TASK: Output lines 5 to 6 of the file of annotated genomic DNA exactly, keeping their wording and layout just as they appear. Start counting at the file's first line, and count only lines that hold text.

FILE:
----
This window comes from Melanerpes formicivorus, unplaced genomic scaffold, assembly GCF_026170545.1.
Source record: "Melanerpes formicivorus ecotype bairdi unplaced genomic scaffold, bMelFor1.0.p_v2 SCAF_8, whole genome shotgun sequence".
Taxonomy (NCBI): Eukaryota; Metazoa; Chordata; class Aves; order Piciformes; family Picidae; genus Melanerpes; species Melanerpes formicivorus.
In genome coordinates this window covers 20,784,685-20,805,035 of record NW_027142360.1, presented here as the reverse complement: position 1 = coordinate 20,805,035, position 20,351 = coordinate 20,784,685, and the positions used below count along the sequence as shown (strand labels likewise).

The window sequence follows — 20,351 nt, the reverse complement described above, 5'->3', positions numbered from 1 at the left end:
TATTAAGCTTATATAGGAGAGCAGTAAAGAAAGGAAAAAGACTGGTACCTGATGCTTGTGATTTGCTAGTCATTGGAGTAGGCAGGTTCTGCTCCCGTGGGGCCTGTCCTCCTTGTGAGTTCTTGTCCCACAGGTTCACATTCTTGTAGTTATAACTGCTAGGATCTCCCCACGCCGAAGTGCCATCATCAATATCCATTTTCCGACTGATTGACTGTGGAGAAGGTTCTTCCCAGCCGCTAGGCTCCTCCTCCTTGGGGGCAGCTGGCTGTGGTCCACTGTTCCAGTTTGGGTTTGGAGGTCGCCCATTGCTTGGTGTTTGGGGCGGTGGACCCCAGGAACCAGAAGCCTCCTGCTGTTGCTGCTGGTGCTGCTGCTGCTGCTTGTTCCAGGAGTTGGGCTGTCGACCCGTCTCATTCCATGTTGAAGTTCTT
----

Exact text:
The window sequence follows — 20,351 nt, the reverse complement described above, 5'->3', positions numbered from 1 at the left end:
TATTAAGCTTATATAGGAGAGCAGTAAAGAAAGGAAAAAGACTGGTACCTGATGCTTGTGATTTGCTAGTCATTGGAGTAGGCAGGTTCTGCTCCCGTGGGGCCTGTCCTCCTTGTGAGTTCTTGTCCCACAGGTTCACATTCTTGTAGTTATAACTGCTAGGATCTCCCCACGCCGAAGTGCCATCATCAATATCCATTTTCCGACTGATTGACTGTGGAGAAGGTTCTTCCCAGCCGCTAGGCTCCTCCTCCTTGGGGGCAGCTGGCTGTGGTCCACTGTTCCAGTTTGGGTTTGGAGGTCGCCCATTGCTTGGTGTTTGGGGCGGTGGACCCCAGGAACCAGAAGCCTCCTGCTGTTGCTGCTGGTGCTGCTGCTGCTGCTTGTTCCAGGAGTTGGGCTGTCGACCCGTCTCATTCCATGTTGAAGTTCTT